How housing market might muddle through new foreclosure crisis

The foreclosure crisis over paperwork may sting big banks and slow the foreclosure process, but it is unlikely to have lasting effects on the housing market, say financial experts.

Amy Sancetta/AP/File
A home has a foreclosure auction sign displayed in Chagrin Falls, Ohio.

Concerns about faulty mortgage and foreclosure paperwork have become a housing-market mess, but many finance experts say it's a manageable one.

Yes, many foreclosures will face delays or new litigation. Yes, the housing market might be hurt by the ripple effects. And big banks could face some big new costs in the form of lawsuits by mortgage investors.

But this doesn't mean the problems will be big enough to shut down the foreclosure process, the housing market, or the banking system. Many housing experts say such dire scenarios are unlikely, despite the current uncertainties about the scale of what some are calling "Foreclosure Gate."

More likely, they say, is a "muddle-through" scenario in which litigation and efforts by creditors to clear up flaws in paperwork gradually calm the storm.

The process of foreclosing and then selling a legion of bank-owned homes is already a slow-moving train, says Joseph Mason, a Louisiana State University finance professor who follows real estate issues. The new level of legal scrutiny puts some new twists in the track. Banks will face new legal fees to get their paperwork right.

But it would be very unusual if there are many cases in which creditors prove unable to foreclose on a borrower in default, says Mr. Mason.

The worries about faulty documentation have grown over the past month, as several large banks temporarily halted foreclosure actions in 23 states where the process is overseen by a judge. The firestorm of concern grew out of instances of "robo-signing" by loan officials who didn't take time to check foreclosure documents, and allegations that mortgage paperwork was mishandled when newly made loans were originally bundled into securities to be sold to investors.

Mason's view parallels those of Obama administration officials, bankers, and industry analysts in recent days:

  • Housing Secretary Shaun Donovan sought to ease public concerns earlier this week, telling reporters he has seen no evidence of "structural" problems in the mortgage origination process.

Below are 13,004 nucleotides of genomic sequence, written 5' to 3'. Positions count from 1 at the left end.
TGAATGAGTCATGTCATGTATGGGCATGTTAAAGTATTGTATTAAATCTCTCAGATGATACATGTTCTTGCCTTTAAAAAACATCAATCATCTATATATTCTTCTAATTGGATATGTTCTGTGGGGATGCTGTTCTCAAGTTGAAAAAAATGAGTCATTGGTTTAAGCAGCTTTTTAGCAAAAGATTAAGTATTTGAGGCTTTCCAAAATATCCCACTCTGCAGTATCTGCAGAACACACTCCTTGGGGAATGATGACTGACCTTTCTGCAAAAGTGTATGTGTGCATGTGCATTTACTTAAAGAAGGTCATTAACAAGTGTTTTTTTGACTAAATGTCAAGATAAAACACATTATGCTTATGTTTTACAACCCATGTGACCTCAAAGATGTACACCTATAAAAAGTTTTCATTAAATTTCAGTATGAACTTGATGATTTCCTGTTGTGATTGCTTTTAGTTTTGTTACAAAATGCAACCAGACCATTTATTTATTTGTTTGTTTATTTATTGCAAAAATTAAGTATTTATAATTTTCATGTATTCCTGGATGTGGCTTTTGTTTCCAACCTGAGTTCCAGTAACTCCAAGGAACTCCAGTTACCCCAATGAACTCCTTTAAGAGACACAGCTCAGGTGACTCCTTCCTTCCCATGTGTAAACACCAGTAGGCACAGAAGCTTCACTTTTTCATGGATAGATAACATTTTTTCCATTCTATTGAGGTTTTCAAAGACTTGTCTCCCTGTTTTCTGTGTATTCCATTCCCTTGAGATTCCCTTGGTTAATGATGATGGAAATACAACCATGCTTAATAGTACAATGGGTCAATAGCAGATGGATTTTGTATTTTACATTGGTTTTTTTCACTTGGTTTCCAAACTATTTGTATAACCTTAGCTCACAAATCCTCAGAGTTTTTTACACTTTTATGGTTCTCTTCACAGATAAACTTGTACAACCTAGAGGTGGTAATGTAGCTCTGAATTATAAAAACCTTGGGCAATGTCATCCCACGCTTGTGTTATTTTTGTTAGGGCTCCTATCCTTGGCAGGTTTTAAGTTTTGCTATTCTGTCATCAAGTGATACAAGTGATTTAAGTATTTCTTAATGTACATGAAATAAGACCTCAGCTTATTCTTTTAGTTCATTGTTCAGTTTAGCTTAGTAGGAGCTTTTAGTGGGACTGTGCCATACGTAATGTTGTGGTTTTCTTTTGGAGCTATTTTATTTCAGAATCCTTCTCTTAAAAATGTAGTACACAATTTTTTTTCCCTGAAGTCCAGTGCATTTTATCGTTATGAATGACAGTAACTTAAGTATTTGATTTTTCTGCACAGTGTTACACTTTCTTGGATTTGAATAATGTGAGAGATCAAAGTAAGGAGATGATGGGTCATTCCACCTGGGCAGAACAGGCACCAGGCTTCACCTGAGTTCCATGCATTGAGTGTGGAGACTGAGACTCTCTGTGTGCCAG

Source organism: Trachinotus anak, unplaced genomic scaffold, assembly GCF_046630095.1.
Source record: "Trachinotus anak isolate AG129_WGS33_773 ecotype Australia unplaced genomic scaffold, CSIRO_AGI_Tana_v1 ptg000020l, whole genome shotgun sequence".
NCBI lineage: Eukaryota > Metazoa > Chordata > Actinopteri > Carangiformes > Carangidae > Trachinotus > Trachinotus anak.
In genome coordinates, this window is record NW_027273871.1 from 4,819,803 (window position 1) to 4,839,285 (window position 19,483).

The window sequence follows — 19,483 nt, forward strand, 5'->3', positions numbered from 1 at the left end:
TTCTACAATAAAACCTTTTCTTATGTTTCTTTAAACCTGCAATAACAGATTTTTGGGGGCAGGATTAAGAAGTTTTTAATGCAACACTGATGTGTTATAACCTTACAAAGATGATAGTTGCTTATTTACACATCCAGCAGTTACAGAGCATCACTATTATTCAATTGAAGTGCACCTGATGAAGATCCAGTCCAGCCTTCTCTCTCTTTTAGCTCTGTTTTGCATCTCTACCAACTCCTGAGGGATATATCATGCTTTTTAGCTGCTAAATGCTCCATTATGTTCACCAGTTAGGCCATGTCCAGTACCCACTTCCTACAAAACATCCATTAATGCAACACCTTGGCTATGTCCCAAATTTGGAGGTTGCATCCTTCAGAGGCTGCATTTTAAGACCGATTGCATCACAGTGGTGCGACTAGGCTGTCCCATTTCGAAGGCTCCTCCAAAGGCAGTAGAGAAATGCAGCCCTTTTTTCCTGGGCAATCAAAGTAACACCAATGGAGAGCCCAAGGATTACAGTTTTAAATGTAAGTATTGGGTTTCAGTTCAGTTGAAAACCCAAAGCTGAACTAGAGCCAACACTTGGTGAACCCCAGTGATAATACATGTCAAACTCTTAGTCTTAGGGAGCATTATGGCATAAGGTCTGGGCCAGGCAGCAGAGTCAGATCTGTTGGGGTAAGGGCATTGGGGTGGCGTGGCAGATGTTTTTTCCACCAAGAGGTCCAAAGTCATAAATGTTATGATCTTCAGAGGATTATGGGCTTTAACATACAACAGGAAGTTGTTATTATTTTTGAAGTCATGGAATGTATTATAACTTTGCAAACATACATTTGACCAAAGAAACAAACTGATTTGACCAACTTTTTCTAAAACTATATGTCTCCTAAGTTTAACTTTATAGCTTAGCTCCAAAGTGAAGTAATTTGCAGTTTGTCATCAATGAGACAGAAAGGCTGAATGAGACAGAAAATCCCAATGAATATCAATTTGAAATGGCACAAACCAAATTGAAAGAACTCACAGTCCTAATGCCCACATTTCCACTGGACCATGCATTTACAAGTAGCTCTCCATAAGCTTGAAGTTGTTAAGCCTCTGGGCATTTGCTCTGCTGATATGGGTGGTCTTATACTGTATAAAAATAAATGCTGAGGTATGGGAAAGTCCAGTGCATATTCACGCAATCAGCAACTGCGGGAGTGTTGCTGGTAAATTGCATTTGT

• Bank of America said that, after pausing to review its process, it would move forward with "the process of preparing foreclosure affidavits for submission in 102,000 foreclosure actions in which judgment is pending."
  • Investment analysts at J.P. Morgan estimated that banks could lose $55 billion to $120 billion from being forced to buy back troubled loans from investors. These "put-backs" could be caused by faulty paperwork by the banks that created mortgage securities. Analysts at FBR Capital Markets reckon the industry could lose another $10 billion or so from the separate issue of foreclosure delays and litigation related to bad paperwork.

Those cost estimates are big, but not on a scale that would be likely to cause a new round of financial panic. And some analysts believe it will only be a few months before the document snarls fade into the background.

For now, though, one problem is that no one knows for sure the magnitude of the documentation problems – or how the issues will play out in state courts across the country.

One hint that the issues could have a sizable impact: The share price of Bank of America – the large bank most in the spotlight so far in these litigation risks – has fallen nearly 15 percent in the past month. A broader index of financial-company stocks is roughly flat for that same period.

When a borrower takes out a home loan, two documents are considered vital: the note (or promise to pay) and the mortgage (or lien on property, which secures the note).

Karen Gelernt, an attorney at Cadwalader, Wickersham & Taft, argues that creditors who hold the note are generally able to prevail in legal efforts to foreclose, even if paperwork problems (such as in the way the mortgage was assigned) slow their path.

"The principles of commercial law and negotiable instruments, if applied correctly, should ultimately prevail and allow the holder of the note to foreclose to the extent permitted by the mortgage loan documents and applicable state law," she writes in a column for American Banker.

Housing experts say the biggest gaps in documentation are cropping up in so-called private label mortgage securities. Paperwork problems are believed to be smaller for the mortgage securities backed by Fannie Mae and Freddie Mac, agencies now being backstopped by US taxpayers.

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